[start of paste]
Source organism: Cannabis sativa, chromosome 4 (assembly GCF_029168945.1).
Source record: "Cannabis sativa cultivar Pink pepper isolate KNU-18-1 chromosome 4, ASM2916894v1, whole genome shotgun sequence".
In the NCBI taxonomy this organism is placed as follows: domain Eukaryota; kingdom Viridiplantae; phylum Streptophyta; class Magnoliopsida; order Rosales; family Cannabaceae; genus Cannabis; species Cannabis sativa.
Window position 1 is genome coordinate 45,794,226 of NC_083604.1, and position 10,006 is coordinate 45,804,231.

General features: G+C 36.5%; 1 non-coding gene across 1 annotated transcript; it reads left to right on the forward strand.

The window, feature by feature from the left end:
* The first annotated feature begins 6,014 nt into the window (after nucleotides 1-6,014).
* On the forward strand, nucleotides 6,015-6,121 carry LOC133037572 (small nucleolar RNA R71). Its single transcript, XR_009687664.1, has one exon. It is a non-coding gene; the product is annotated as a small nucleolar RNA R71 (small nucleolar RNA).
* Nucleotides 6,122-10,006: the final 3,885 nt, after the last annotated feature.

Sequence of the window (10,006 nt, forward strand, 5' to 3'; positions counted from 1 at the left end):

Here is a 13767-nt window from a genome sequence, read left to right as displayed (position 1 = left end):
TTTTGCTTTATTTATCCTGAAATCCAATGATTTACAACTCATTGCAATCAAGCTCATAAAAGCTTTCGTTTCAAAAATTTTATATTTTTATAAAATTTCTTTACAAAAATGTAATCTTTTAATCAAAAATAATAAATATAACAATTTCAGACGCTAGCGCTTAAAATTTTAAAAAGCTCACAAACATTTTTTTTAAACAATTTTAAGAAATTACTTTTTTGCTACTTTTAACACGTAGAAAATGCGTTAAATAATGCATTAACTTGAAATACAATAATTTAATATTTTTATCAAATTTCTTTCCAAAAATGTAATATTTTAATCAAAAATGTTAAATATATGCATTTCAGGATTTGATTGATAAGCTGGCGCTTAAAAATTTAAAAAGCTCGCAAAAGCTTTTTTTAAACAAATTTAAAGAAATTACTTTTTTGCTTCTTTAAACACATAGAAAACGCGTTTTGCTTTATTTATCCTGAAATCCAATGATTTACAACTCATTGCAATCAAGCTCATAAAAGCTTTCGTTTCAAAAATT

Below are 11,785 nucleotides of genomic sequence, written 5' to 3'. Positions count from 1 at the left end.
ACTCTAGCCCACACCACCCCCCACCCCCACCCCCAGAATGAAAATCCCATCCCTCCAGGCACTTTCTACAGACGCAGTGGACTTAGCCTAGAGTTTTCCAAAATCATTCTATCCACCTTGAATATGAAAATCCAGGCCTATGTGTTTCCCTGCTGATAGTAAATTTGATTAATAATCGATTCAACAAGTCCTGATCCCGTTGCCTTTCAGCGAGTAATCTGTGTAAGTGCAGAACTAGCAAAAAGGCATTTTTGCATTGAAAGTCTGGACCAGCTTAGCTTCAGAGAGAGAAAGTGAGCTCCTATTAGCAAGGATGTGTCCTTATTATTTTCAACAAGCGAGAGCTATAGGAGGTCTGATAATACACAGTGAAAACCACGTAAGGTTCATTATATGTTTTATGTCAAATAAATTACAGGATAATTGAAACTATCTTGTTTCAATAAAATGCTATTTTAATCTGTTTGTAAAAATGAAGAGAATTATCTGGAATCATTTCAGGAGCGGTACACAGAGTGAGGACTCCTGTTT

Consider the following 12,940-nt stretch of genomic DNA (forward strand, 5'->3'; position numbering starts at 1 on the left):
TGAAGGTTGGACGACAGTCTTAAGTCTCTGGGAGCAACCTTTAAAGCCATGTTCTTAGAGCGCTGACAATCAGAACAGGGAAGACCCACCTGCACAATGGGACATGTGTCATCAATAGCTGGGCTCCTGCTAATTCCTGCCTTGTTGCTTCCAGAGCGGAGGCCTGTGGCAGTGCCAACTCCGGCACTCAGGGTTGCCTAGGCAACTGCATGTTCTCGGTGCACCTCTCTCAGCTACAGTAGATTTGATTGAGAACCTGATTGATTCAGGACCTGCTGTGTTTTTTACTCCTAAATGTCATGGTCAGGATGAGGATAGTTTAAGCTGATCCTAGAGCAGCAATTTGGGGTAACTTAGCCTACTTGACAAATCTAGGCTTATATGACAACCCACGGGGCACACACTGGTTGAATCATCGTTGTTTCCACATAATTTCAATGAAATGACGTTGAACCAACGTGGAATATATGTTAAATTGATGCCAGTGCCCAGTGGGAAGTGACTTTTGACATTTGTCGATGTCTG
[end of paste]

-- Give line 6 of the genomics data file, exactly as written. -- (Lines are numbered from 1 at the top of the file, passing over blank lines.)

The window, feature by feature from the left end: